Contributing Partner: UNT Libraries
Wine & Beer

Wine & Beer

Date: December 2005
Creator: Maysonet, Joel R.
Description: Wine & Beer tells the story of childhood friends Brian and Vic who, after spending some time apart, deal with the tensions of sexual orientation after they attempt to renew their friendship. At the beginning it seems that Vic's sexuality will not be a problem, but after the two friends hang out in a local bar, Brian realizes his hometown is not as tolerant as he is. The couple is faced with family and social concerns, which goes from the argumentative to the violent. As the main characters try to mingle with the conservative town, they soon find themselves looked upon by a small town resistant to change. This 35-minute film explores homophobia and violence in small town USA.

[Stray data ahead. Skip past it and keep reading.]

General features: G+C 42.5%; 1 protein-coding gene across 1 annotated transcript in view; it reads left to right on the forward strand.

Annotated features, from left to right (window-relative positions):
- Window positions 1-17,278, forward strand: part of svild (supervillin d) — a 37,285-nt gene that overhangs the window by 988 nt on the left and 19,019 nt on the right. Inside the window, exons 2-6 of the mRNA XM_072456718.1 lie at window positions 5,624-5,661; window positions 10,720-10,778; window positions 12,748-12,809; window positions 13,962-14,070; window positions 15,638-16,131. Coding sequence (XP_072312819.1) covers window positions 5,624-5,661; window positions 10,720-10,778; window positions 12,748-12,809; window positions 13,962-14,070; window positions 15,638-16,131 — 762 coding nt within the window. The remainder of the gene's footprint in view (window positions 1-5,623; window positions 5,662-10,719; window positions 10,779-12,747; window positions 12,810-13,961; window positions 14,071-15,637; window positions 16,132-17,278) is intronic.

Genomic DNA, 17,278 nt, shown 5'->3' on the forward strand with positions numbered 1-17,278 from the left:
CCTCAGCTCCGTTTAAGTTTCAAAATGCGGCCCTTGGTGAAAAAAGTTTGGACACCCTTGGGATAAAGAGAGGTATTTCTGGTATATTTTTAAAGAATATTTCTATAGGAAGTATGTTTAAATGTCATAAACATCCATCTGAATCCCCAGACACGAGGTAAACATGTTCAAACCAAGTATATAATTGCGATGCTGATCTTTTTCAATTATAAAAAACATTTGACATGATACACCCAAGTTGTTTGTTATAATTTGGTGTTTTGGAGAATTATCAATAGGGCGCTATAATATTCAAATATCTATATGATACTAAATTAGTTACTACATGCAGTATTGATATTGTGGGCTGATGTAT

Contributing Partner: UNT Libraries
A Wonder Whose Origin is not Known: The Importance of the Orphan Hero in Otherworldly Film

A Wonder Whose Origin is not Known: The Importance of the Orphan Hero in Otherworldly Film

Date: May 2007
Creator: Callahan, Sarah Francis
Description: The purpose of this thesis is to explore the importance of the orphan hero in film and his resonance with the American people. It explores the orphan and the American identities, the archetypes found in myths, and the hero in American culture. The three heroes (Batman, Anakin Skywalker, and Harry Potter) represent certain aspects of orphan heroes: the capacity for sacrifice and the need to resist focusing on oneself. The type of hero each becomes has its source in the response he takes to his orphanhood. These young men suffered great loss early in their lives, but found the strength to sacrifice themselves for others, the ultimate sign of a hero.
Contributing Partner: UNT Libraries